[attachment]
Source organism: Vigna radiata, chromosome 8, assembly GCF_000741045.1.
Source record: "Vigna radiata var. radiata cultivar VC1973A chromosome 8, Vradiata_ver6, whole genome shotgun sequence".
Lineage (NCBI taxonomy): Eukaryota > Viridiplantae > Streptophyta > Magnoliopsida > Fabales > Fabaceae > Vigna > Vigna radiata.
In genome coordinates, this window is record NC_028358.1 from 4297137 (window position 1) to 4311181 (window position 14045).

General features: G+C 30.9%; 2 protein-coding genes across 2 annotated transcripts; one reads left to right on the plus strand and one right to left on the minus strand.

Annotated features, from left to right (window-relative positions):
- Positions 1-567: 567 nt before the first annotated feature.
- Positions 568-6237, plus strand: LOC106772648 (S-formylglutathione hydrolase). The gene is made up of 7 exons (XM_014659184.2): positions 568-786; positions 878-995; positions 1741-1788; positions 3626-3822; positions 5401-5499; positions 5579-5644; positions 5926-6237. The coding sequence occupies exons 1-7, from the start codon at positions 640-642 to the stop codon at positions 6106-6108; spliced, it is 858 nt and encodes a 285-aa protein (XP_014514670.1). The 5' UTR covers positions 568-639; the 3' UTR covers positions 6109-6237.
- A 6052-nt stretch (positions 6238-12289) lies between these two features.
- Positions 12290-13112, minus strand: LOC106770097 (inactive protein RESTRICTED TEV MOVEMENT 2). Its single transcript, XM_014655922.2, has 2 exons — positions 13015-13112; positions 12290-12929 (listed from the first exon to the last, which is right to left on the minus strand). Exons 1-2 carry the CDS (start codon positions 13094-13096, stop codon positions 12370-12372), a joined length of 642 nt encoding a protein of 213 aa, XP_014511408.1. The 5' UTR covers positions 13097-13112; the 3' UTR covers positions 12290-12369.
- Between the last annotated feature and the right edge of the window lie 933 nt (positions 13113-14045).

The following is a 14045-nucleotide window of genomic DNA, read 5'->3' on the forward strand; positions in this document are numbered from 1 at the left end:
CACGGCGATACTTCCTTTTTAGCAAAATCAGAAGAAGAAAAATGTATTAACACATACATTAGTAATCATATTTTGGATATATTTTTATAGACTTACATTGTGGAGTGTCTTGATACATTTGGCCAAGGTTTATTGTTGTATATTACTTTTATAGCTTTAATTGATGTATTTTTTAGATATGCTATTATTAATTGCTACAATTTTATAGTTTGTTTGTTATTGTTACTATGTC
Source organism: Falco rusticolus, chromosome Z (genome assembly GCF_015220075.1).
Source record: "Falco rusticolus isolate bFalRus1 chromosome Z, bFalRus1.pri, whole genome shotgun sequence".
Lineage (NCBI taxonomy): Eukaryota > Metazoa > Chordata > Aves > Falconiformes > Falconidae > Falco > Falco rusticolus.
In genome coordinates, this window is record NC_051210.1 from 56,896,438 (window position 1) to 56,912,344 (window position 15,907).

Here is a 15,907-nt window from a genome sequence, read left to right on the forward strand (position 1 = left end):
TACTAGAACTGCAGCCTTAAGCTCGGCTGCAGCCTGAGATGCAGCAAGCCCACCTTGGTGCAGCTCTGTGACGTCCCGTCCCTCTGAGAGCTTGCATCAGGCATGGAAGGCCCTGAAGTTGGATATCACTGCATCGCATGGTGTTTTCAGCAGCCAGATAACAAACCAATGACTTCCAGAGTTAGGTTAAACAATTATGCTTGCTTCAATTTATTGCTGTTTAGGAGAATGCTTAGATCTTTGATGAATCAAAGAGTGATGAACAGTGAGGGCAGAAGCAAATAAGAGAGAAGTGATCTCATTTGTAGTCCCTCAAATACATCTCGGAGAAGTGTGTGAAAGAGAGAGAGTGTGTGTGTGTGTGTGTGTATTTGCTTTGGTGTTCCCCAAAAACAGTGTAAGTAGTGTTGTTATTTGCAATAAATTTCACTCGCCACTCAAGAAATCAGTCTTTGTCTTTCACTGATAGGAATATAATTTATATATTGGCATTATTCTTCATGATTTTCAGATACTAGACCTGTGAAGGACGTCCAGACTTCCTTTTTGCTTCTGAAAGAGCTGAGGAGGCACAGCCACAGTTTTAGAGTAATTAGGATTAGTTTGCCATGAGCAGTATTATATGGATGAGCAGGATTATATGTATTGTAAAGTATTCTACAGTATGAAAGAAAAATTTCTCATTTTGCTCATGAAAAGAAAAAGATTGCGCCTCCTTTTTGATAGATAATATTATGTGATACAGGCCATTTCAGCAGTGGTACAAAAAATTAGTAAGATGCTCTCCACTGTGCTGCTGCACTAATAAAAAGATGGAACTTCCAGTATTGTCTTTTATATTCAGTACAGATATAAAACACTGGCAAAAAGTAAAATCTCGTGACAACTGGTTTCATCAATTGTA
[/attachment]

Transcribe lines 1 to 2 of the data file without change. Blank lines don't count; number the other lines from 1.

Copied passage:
Source organism: Vigna radiata, chromosome 8, assembly GCF_000741045.1.
Source record: "Vigna radiata var. radiata cultivar VC1973A chromosome 8, Vradiata_ver6, whole genome shotgun sequence".